Episcopal competence and the public policy nexus, redux

I first addressed the conversion of doctrine into policy in Is it time for a Catholic political party?, 1 MPA 43 (2012), observing that there is not always a simple vector from the former to the latter. I then treated the scope of episcopal competence quoad public policy in some detail in Catholic social teaching and public policy: Presuppositions, institutional settlement, and the competency of bishops, 1 MPA 151, and took another look in MP: Episcopal competence and silence (June 2, 2012). Inter alia, I fretted that many bishops do not seem to realize the limits of their ex officio competence in applying particular teachings to policy questions, and thus blunder in where angels should fear to tread. See 1 MPA, at 157.

Now, via Father Z, we hear from a bishop who does get it: His excellency Robert +Morlino (D. Madison-Wisconsin). Discussing the budget offered by Representative Paul Ryan (R-Wis.)—also the subject that prompted the remarks from Father Thomas Reese to which I responded in Catholic social teaching—Bp. Morlino says:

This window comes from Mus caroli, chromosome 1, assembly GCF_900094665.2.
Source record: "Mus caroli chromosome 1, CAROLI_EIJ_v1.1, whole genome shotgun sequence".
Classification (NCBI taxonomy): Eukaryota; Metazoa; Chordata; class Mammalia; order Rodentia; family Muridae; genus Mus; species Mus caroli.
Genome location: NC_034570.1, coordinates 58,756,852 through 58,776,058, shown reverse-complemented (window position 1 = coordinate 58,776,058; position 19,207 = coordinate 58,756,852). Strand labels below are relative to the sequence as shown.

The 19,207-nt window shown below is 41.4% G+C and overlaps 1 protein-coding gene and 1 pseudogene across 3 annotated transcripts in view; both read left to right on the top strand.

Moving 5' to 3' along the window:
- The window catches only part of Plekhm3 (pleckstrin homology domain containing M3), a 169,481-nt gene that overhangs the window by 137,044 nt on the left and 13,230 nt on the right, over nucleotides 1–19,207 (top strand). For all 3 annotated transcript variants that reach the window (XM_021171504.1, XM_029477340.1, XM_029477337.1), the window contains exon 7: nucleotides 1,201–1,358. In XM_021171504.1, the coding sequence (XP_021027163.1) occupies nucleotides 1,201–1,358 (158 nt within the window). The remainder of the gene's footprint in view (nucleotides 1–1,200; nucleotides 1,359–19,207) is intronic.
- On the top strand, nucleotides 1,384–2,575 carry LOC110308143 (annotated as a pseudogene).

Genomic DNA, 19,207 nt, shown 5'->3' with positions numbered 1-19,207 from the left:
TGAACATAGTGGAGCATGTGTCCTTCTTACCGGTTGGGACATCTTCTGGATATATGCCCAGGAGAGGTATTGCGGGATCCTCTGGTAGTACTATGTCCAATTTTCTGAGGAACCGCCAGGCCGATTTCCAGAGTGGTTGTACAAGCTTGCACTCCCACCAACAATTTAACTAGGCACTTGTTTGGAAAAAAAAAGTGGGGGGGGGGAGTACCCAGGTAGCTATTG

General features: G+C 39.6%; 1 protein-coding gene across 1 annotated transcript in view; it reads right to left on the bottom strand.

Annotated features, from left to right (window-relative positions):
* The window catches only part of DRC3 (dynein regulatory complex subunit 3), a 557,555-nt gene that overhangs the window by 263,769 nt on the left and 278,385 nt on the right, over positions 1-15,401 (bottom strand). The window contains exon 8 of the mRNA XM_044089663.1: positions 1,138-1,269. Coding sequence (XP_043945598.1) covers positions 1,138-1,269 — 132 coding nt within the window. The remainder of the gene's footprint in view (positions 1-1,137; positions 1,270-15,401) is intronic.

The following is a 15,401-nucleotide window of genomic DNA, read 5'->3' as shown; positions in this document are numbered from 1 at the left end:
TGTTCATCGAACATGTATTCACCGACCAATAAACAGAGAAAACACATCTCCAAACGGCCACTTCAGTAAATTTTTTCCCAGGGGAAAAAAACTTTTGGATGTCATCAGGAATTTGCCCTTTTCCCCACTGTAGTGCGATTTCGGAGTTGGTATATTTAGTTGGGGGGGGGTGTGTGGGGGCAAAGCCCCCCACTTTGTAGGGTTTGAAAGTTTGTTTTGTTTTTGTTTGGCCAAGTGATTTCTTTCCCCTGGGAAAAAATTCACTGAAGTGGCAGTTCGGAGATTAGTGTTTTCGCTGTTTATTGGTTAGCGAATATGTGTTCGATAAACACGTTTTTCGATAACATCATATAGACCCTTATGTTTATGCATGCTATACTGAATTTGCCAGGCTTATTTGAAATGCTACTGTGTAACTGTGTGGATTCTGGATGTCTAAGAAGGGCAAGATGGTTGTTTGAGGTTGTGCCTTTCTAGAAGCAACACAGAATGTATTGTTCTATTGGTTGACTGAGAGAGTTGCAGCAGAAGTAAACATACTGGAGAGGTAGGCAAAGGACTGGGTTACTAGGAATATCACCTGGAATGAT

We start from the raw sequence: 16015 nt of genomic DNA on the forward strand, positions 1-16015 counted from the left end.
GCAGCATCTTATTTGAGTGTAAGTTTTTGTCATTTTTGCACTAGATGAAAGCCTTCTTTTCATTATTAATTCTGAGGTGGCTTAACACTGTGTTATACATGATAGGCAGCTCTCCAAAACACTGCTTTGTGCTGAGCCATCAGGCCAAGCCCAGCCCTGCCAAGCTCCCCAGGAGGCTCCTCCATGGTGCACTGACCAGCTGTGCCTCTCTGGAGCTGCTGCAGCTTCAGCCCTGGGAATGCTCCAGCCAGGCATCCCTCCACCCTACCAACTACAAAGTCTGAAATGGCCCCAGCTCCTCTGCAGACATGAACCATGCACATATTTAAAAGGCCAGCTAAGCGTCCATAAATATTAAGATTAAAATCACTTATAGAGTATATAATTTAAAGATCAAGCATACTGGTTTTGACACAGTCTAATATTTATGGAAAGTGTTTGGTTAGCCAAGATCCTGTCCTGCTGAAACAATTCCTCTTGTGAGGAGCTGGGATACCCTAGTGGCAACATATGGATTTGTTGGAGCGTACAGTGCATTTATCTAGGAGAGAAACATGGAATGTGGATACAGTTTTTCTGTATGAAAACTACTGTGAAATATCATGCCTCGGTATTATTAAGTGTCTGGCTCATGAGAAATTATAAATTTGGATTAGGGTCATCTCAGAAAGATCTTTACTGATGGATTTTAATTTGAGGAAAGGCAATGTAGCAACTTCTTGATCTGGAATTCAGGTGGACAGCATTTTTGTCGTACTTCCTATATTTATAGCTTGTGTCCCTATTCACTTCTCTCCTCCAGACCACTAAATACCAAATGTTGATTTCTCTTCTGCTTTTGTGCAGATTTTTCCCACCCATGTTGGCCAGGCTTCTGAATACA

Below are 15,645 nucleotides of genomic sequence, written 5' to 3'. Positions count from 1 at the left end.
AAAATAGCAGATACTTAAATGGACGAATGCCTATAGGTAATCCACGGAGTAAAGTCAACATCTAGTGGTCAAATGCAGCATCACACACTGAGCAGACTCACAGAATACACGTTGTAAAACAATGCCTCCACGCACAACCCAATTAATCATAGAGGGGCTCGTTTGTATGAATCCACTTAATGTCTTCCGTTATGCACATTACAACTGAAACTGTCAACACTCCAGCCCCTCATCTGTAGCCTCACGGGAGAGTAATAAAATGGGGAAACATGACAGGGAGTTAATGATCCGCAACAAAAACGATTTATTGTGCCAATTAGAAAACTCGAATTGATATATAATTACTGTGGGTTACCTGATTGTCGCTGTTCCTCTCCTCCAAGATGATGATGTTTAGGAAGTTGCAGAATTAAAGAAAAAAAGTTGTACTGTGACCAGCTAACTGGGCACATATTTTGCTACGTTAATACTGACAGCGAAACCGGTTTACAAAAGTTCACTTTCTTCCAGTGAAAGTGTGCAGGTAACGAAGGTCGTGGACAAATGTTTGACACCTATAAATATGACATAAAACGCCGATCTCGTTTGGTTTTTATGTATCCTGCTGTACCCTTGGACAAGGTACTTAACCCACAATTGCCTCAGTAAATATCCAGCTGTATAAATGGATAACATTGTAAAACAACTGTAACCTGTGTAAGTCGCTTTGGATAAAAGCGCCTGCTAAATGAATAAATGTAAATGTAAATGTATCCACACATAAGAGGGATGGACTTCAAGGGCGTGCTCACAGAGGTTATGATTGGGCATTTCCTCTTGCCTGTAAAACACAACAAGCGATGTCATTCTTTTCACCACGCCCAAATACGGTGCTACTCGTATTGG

Congressman Ryan has made his prudential judgment about how best to serve the long term needs of the poor. He has done that in accord with Catholic principles. I don’t have to approve his decision, or his budget or anything else. What I do approve of is that he is a responsible Catholic layman who understands his mission and carries it out very responsibly. I feel very strongly about that. The details of his solution are not mine to approve or disapprove. That’s not my field.

Indeed. I do not say, of course, that bishops may not speak about policy. When I wrote that “bishops do best to stick to articulating the Magisterium … rather than proposing specific policy…,” 1 MPA, at 157 (emphasis added), I meant to encourage circumspection and modesty, not silence. Consider an analogy: Can laymen contribute meaningfully to legal discussions? Yes. But when they enter into such discussions, they must realize that it would be terribly risky to make big, sweeping statements, as your correspondent fears that he may have done in years past, and they cannot speak authoritatively. Likewise bishops: The point is that when bishops go beyond magisterial teaching, they step outside of their authority. Lacking authority and expertise does not prevent one from speaking, but it should influence one’s tone.